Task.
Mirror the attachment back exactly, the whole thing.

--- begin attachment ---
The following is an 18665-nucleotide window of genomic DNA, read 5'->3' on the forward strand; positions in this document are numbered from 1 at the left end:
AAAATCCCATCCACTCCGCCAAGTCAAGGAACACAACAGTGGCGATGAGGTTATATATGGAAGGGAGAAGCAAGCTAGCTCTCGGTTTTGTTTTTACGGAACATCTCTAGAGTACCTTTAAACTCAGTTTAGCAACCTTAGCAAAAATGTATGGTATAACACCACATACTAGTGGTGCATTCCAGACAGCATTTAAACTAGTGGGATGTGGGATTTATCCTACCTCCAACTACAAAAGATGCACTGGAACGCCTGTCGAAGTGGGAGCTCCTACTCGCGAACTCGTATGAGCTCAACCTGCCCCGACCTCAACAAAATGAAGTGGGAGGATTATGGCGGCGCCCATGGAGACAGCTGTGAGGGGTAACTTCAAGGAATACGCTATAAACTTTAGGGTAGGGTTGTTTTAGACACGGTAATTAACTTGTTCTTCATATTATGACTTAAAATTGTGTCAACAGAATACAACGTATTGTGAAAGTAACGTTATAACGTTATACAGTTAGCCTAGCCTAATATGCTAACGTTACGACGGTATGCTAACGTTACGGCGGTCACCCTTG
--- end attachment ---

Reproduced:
The following is an 18665-nucleotide window of genomic DNA, read 5'->3' on the forward strand; positions in this document are numbered from 1 at the left end:
AAAATCCCATCCACTCCGCCAAGTCAAGGAACACAACAGTGGCGATGAGGTTATATATGGAAGGGAGAAGCAAGCTAGCTCTCGGTTTTGTTTTTACGGAACATCTCTAGAGTACCTTTAAACTCAGTTTAGCAACCTTAGCAAAAATGTATGGTATAACACCACATACTAGTGGTGCATTCCAGACAGCATTTAAACTAGTGGGATGTGGGATTTATCCTACCTCCAACTACAAAAGATGCACTGGAACGCCTGTCGAAGTGGGAGCTCCTACTCGCGAACTCGTATGAGCTCAACCTGCCCCGACCTCAACAAAATGAAGTGGGAGGATTATGGCGGCGCCCATGGAGACAGCTGTGAGGGGTAACTTCAAGGAATACGCTATAAACTTTAGGGTAGGGTTGTTTTAGACACGGTAATTAACTTGTTCTTCATATTATGACTTAAAATTGTGTCAACAGAATACAACGTATTGTGAAAGTAACGTTATAACGTTATACAGTTAGCCTAGCCTAATATGCTAACGTTACGACGGTATGCTAACGTTACGGCGGTCACCCTTG